But this challenge to holiness has clearly been in decline in the church in recent generations. The sexual abuse of children and its concealment by leaders in churches, poor ethical relations towards women, financial impropriety … and sadly the list goes on, has meant that the standing of the church in the Australian community is at an all time low ebb.

One of the consequences has been that many in the community have not even wanted hear any of the positions that Christians may hold on same sex marriage, gender and euthanasia. Our voice has been sullied in the minds of many. So what should Christians do? Shout louder? Demand certain legislation? Put ads in the media?

I passionately believe there are two things that are required. One is a genuine attitude of repentance for having failed our calling – over and over again. We have failed the community in which we live. The people who should have been pointing our neighbours to God have been more interested in protecting their own doubtful reputations and we done the name of God no favours.  The second is that we need to reclaim for ourselves an understanding  and commitment to holiness. This is not spiritual snobbery, or spiritual condescension but in simple terms a reminder that God has  set his people apart to be witness to Him – His holiness, his compassion for broken people and his claims over the hearts and minds of men and women.  If a Christian thinks of him or herself as a vessel for God’s use and purpose in the world, then life takes on a different perspective. It is not about me, but about God. It is not about my reputation but God’s.

Now this many not make us any more popular than we are at present, but it will mean we are becoming the people that God wants us to be. It will also mean that when lives are broken and people are looking for answers they won’t be turned off by the stench of the church. Rather they will come to know there are other broken people who have been discovered by the love God and there is hope and that there are answers – not just for moment, a  day or a life time but for eternity.

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The Reformation and Education

If  anyone has been around me for the last year and a half they would have heard me bang on about the 500th anniversary of the Protestant Reformation. This was not just one event but a series of events and movements that came to a head on October 31, 1517 when Martin Luther nailed his 95 theses, attacking indulgences, on the Wittenberg Church door. This event, in turn, has had repercussions to this day. I don’t have the space to go through this momentous time in history but I would like to highlight some of its outcomes. (If you are unfamiliar with this historical period it is well worth studying).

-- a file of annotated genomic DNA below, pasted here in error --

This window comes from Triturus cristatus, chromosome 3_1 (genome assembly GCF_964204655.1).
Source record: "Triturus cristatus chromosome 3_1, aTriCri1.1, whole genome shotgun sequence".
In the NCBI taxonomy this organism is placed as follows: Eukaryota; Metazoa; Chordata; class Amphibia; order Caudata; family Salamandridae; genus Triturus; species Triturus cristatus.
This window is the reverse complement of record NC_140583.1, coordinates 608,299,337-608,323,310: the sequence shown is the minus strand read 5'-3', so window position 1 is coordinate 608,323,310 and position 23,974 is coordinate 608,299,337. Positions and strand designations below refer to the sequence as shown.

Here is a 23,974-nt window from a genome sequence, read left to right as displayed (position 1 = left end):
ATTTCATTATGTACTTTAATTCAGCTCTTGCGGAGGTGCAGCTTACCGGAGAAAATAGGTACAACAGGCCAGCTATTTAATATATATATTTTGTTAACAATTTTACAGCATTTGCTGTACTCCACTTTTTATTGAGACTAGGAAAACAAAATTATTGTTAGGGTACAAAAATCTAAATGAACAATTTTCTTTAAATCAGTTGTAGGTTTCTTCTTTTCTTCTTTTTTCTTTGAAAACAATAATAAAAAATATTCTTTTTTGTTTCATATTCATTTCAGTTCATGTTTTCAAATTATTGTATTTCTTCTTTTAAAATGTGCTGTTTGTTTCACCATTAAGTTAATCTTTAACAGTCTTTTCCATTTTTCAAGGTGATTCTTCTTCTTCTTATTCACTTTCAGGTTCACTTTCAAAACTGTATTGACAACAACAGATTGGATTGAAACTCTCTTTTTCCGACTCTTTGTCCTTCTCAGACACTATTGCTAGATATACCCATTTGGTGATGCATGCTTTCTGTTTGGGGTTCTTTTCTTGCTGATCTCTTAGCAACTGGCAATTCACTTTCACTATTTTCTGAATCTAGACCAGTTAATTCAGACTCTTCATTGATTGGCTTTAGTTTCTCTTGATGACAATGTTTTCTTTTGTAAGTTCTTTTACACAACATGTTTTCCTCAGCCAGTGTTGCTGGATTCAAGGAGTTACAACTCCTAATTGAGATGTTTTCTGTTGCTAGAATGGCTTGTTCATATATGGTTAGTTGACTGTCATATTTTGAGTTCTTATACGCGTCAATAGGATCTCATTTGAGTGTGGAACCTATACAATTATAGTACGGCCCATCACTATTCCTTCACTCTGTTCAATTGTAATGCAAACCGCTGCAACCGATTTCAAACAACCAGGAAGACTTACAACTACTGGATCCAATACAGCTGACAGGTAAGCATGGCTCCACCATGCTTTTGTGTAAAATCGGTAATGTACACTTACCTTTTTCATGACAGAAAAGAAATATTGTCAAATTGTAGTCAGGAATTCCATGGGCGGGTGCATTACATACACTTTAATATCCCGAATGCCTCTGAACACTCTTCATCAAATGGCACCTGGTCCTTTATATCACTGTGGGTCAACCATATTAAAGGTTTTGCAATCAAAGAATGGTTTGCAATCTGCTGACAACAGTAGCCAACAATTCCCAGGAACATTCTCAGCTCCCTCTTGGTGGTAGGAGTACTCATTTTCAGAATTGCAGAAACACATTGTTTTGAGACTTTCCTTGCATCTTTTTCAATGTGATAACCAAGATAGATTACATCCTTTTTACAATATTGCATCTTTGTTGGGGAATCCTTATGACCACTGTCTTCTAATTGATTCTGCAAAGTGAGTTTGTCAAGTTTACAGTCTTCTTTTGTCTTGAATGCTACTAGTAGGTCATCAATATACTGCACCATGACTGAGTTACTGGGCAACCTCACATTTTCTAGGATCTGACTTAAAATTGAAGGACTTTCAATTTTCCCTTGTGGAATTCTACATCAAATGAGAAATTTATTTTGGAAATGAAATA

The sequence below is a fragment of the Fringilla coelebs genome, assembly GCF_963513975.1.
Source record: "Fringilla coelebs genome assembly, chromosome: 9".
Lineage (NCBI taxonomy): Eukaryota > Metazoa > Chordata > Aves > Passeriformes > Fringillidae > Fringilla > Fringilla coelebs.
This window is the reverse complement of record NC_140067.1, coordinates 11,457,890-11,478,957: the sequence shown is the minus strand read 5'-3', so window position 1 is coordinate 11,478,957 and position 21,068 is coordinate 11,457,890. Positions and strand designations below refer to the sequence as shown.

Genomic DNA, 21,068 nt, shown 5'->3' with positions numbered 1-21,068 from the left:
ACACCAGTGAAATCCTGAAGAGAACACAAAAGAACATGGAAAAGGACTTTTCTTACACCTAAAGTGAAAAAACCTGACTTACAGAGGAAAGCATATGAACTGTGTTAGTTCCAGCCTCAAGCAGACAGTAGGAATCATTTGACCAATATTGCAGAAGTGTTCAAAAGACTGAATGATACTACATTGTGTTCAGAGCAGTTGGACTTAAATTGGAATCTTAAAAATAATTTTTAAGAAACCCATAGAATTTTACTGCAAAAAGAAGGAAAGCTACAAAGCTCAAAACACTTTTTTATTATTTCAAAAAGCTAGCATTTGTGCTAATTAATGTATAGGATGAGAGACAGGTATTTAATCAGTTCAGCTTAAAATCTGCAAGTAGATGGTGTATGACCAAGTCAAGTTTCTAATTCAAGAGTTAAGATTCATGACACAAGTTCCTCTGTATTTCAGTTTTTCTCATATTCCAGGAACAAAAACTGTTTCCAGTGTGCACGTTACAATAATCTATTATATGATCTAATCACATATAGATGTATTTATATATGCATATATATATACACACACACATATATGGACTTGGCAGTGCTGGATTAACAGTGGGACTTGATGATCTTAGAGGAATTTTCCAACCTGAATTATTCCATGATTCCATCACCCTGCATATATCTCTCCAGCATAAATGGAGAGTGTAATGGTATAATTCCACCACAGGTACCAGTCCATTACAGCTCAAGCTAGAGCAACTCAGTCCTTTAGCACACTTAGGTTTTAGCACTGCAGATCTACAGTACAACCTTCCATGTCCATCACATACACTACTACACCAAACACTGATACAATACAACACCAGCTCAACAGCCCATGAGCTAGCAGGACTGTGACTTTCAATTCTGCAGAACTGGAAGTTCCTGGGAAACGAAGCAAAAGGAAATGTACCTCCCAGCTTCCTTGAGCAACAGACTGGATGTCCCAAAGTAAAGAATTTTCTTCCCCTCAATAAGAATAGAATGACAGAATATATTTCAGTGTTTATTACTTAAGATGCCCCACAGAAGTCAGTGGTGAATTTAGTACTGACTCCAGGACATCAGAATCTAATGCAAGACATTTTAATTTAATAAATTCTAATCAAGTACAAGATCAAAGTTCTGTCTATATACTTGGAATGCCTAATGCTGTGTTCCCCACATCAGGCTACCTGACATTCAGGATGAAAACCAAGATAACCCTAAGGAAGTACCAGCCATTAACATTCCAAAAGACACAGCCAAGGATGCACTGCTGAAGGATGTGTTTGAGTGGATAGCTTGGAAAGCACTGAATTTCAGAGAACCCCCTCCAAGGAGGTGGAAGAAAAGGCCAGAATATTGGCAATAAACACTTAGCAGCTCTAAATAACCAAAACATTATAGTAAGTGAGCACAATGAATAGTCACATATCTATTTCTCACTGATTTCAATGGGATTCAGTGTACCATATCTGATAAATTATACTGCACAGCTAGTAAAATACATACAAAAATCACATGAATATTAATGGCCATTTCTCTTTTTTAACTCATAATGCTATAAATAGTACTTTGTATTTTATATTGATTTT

One of the frst major outcomes of the Reformation was the return to the centrality of Scripture. This is highlighted in what is known as the “5 Solas” (Sola is Latin for alone):

  • Sola Scriptura (“Scripture alone”) : The Bible alone is our highest authority.
  • Sola Fide (“faith alone”): We are saved through faith alone in Jesus Christ.
  • Sola Gratia (“grace alone”): We are saved by the grace of God alone.
  • Solus Christus (“Christ alone”): Jesus Christ alone is our Lord, Saviour, and King.
  • Soli Deo Gloria (“to the glory of God alone”): We live for the glory of God alone.

While in hiding from his enemies, Luther went to work translating the Latin Bible into German so that everyone could read it. Wycliffe, and later Tyndale, mirrored this process in England.

This return to reading and studying Scripture had many results:

  • One was Christian education. Luther and other reformers like John Calvin disagreed with the medieval idea that “Ignorance is the mother of piety” and set up the beginnings of universal education. 
  • We see developments in art: the idea that God was Lord of all of life and not simply ruler over that which had previously been seen as religious, saw artists broaden their perspectives to everyday life and landscapes as these also brought glory to God.